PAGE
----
Essays in Cognitive Psychology is designed to meet the need for rapid publication of brief volumes in cognitive psychology.
Primary topics include perception, movement and action, attention, memory, mental representation, language and problem solving.
Furthermore, the series seeks to define cognitive psychology in its broadest sense, encompassing all topics either informed by, or informing, the study of mental processes. As such, it covers a wide range of subjects including computational approaches to cognition, cognitive neuroscience, social cognition, and cognitive development, as well as areas more traditionally defined as cognitive psychology.
Each volume in the series makes a conceptual contribution to the topic by reviewing and synthesizing the existing research literature, by advancing theory in the area, or by some combination of these missions.
The principal aim is that authors provide an overview of their own highly successful research program in an area.
Volumes also include an assessment of current knowledge and identification of possible future trends in research.
Each book is a self-contained unit supplying the advanced reader with a well-structured review of the work described and evaluated.
Working Memory in Development
The Cognitive Neuropsychology of Déjà Vu
Extraordinary Memories for Exceptional Events
The Psychology of Eyewitness Identification
Superportraits: Caricatures and Recognition
Principles of Memory
Mnemonology: Mnemonics for the 21st Century
Emotional Memory Across the Adult Lifespan
Working Memory: Loss and reconstruction
Valérie Camos, Pierre Barrouillet
March 09, 2018
Working memory is the system responsible for the temporary maintenance and processing of information involved in most cognitive activities, and its study is essential to the understanding of cognitive development. Working Memory in Development provides an integrative and thorough account of how...
September 11, 2017
Déjà vu is one of the most complex and subjective of all memory phenomena. It is an infrequent and striking mental experience, where the feeling of familiarity is combined with the knowledge that this feeling is false. While until recently it was an aspect of memory largely overlooked by mainstream...
Stephen R. Schmidt
August 15, 2017
Not all memories are created equal. Our memories for some very exceptional events seem to stand out in our minds, and as such they may form the very core of who we are. Perhaps you have a vivid recollection of a fateful day, an unforgettable face, or a hilarious joke. This book summarizes theories...
James Michael Lampinen, Jeffrey S. Neuschatz, Andrew D. Cling
June 07, 2017
This volume provides a tutorial review and evaluation of scientific research on the accuracy and reliability of eyewitness identification. The book starts with the perspective that there are a variety of conceptual and empirical problems with eyewitness identification as a form of forensic...
Kenny R. Coventry, Simon C. Garrod
June 25, 2015
Our use of spatial prepositions carries an implicit understanding of the functional relationships both between objects themselves and human interaction with those objects.This is the thesis rigorously explicated in Saying, Seeing and Acting. It aims to account not only for our theoretical...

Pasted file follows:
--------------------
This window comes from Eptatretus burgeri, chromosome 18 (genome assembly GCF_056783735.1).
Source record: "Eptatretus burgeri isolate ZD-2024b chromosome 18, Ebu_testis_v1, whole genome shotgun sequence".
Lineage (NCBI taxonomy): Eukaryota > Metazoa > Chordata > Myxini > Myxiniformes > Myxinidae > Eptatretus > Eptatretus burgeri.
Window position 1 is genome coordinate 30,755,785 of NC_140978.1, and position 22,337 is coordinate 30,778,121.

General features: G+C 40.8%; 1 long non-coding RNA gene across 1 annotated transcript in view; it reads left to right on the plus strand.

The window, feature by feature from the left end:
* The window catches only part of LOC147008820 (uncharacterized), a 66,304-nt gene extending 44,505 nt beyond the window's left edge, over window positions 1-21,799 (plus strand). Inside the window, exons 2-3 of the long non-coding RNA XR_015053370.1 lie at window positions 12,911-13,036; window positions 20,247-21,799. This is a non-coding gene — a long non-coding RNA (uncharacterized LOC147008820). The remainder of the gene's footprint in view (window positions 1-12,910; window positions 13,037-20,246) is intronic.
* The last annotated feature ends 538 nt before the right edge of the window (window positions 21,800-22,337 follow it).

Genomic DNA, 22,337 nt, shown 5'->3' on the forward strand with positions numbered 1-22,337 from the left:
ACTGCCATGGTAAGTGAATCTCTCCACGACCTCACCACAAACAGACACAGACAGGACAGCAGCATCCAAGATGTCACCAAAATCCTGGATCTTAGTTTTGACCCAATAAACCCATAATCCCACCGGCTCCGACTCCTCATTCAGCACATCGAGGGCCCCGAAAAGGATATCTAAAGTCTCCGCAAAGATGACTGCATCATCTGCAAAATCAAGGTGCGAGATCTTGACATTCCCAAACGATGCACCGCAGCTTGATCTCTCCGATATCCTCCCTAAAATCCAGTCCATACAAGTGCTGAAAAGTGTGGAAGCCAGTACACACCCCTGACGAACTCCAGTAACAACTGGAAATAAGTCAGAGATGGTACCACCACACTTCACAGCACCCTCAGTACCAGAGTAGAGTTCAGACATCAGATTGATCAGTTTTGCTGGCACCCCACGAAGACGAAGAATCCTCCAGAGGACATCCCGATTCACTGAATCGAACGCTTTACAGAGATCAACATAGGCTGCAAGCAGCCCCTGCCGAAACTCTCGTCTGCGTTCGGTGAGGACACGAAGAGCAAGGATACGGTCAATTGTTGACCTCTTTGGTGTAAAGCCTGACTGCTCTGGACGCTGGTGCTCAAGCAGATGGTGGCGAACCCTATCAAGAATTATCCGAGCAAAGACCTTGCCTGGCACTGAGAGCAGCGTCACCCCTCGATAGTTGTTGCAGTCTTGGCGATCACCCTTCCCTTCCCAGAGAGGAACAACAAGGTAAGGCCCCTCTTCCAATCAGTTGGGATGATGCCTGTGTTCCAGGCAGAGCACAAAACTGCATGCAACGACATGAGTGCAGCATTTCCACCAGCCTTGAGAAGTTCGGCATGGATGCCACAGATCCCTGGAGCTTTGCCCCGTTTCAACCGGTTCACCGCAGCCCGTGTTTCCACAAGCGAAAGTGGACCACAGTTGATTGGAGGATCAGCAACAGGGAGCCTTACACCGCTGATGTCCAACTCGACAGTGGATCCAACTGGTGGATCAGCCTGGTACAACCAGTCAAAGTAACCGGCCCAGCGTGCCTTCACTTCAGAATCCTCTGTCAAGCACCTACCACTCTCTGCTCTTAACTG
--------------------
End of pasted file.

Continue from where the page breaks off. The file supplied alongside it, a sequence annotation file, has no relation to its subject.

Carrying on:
Cesare Cornoldi, Tomaso Vecchi
June 25, 2015
In this timely and comprehensive text, Cesare Cornoldi and Tomaso Vecchi describe their recently developed experimental approach to the investigation of visuo-spatial cognition, based upon the analysis of individual differences. A review of the most influential theoretical advances in the study of...
June 25, 2015
As Nixon's unpopularity increased during Watergate, his nose and jowls grew to impossible proportions in published caricatures. Yet the caricatures remained instantly recognizable. Caricatures can even be superportraits, with the paradoxical quality of being more like the face than the face...
Aimée M. Surprenant, Ian Neath
June 23, 2015
In over 100 years of scientific research on human memory, and nearly 50 years after the so-called cognitive revolution, we have nothing that really constitutes a widely accepted and frequently cited law of memory, and perhaps only one generally accepted principle. The purpose of this monograph is...
James B. Worthen, R. Reed Hunt
June 23, 2015
This book bridges the gap between basic memory research and mnemonic applications through a careful analysis of the processes that underlie effective memory aids. The book traces the history of mnemonics, examines popular techniques, and discusses the current relevance of mnemonics to both...
Elizabeth A. Kensinger
May 21, 2015
Though many factors can influence the likelihood that we remember a past experience, one critical determinant is whether the experience caused us to have an emotional response. Emotional experiences are more likely to be remembered than nonemotional ones, and over the past couple of decades there...
Jonathan St. B. T. Evans
May 08, 2015
Hypothetical thought involves the imagination of possibilities and the exploration of their consequences by a process of mental simulation. In this Classic Edition, Jonathan St B T Evans’ presents his pioneering Hypothetical Thinking Theory; an integrated theoretical account of a wide range of...
Pierre Barrouillet, Valérie Camos
September 24, 2014
Working memory is the cognitive system in charge of the temporary maintenance of information in view of its on-going processing. Lying at the centre of cognition, it has become a key concept in psychological science. The book presents a critical review and synthesis of the working memory literature...